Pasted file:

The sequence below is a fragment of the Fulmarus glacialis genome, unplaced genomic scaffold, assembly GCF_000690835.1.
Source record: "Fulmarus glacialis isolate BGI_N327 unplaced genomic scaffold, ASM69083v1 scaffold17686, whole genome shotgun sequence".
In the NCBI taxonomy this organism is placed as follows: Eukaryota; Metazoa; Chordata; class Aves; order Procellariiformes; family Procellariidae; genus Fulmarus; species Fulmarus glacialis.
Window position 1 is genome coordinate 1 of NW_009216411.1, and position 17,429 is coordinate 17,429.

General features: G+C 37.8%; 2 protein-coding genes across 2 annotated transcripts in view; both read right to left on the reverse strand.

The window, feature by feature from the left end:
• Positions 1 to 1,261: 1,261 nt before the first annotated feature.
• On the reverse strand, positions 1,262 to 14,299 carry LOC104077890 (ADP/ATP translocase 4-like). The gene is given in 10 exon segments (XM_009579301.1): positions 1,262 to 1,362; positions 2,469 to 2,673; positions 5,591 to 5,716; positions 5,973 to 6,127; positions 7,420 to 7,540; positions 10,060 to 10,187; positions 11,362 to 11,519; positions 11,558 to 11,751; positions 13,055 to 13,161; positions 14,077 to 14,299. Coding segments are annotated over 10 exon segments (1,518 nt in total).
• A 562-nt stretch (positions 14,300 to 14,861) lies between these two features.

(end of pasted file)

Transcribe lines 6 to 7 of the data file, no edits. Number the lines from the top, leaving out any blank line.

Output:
The window, feature by feature from the left end:
• Positions 1 to 1,261: 1,261 nt before the first annotated feature.